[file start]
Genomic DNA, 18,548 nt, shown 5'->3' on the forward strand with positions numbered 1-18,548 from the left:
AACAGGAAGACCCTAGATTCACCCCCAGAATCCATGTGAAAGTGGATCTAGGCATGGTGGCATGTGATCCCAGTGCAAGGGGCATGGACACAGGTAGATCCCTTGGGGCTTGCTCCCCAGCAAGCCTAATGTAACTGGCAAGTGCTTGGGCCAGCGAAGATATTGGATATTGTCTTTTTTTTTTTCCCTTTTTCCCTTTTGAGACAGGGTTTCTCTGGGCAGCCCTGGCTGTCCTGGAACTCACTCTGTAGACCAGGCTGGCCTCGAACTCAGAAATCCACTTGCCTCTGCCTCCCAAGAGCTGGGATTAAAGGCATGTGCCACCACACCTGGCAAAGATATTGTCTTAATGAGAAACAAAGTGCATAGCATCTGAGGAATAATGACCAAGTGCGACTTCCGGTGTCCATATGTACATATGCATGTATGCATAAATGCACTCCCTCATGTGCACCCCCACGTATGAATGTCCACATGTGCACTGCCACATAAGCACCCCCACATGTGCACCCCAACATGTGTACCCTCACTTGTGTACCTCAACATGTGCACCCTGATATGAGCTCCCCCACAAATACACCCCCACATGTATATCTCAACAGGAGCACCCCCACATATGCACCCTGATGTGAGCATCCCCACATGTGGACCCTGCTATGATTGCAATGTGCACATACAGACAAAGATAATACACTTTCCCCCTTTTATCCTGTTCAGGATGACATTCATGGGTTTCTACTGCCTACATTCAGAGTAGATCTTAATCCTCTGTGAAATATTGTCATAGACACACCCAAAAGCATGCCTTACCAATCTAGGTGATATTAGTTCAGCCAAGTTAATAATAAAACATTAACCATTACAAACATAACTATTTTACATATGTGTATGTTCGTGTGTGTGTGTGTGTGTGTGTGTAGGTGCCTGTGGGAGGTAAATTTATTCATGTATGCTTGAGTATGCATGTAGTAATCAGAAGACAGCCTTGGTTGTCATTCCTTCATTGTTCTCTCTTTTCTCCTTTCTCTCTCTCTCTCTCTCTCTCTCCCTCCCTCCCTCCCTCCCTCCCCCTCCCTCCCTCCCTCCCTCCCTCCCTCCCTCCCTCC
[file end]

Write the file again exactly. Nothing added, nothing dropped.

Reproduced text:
Genomic DNA, 18,548 nt, shown 5'->3' on the forward strand with positions numbered 1-18,548 from the left:
AACAGGAAGACCCTAGATTCACCCCCAGAATCCATGTGAAAGTGGATCTAGGCATGGTGGCATGTGATCCCAGTGCAAGGGGCATGGACACAGGTAGATCCCTTGGGGCTTGCTCCCCAGCAAGCCTAATGTAACTGGCAAGTGCTTGGGCCAGCGAAGATATTGGATATTGTCTTTTTTTTTTTCCCTTTTTCCCTTTTGAGACAGGGTTTCTCTGGGCAGCCCTGGCTGTCCTGGAACTCACTCTGTAGACCAGGCTGGCCTCGAACTCAGAAATCCACTTGCCTCTGCCTCCCAAGAGCTGGGATTAAAGGCATGTGCCACCACACCTGGCAAAGATATTGTCTTAATGAGAAACAAAGTGCATAGCATCTGAGGAATAATGACCAAGTGCGACTTCCGGTGTCCATATGTACATATGCATGTATGCATAAATGCACTCCCTCATGTGCACCCCCACGTATGAATGTCCACATGTGCACTGCCACATAAGCACCCCCACATGTGCACCCCAACATGTGTACCCTCACTTGTGTACCTCAACATGTGCACCCTGATATGAGCTCCCCCACAAATACACCCCCACATGTATATCTCAACAGGAGCACCCCCACATATGCACCCTGATGTGAGCATCCCCACATGTGGACCCTGCTATGATTGCAATGTGCACATACAGACAAAGATAATACACTTTCCCCCTTTTATCCTGTTCAGGATGACATTCATGGGTTTCTACTGCCTACATTCAGAGTAGATCTTAATCCTCTGTGAAATATTGTCATAGACACACCCAAAAGCATGCCTTACCAATCTAGGTGATATTAGTTCAGCCAAGTTAATAATAAAACATTAACCATTACAAACATAACTATTTTACATATGTGTATGTTCGTGTGTGTGTGTGTGTGTGTGTGTAGGTGCCTGTGGGAGGTAAATTTATTCATGTATGCTTGAGTATGCATGTAGTAATCAGAAGACAGCCTTGGTTGTCATTCCTTCATTGTTCTCTCTTTTCTCCTTTCTCTCTCTCTCTCTCTCTCTCTCCCTCCCTCCCTCCCTCCCTCCCCCTCCCTCCCTCCCTCCCTCCCTCCCTCCCTCCCTCC